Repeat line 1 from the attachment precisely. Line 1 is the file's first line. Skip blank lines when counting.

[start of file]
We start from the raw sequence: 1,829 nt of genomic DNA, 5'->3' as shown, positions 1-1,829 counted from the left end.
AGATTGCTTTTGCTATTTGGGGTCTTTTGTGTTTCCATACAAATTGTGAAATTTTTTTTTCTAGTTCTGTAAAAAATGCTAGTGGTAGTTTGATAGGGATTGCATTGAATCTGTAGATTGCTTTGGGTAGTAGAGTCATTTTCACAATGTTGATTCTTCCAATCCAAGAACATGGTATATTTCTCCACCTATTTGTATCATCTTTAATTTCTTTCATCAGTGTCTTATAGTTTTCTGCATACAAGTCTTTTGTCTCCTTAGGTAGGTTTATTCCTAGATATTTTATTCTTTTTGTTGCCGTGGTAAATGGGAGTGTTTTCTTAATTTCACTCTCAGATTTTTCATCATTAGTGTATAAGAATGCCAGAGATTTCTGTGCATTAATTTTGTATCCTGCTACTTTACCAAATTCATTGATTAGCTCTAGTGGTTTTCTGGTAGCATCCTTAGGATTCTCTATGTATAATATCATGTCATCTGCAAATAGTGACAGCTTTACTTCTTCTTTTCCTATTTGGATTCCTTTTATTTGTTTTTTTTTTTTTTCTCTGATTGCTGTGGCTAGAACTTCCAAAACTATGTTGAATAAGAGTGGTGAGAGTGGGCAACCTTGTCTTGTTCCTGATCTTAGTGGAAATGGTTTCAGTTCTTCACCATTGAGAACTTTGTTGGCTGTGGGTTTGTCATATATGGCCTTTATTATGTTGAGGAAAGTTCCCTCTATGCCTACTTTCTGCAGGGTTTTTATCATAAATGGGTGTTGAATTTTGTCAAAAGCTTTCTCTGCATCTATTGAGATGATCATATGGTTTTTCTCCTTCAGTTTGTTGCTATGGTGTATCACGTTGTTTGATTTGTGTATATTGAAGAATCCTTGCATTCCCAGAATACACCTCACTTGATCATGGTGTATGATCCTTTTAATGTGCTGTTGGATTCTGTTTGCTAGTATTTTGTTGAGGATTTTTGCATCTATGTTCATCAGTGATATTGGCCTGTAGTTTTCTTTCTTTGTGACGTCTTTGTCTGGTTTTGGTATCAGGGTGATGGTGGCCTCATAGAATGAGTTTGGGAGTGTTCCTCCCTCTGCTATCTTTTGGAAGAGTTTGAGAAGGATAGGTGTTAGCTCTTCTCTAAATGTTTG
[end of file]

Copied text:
We start from the raw sequence: 1,829 nt of genomic DNA, 5'->3' as shown, positions 1-1,829 counted from the left end.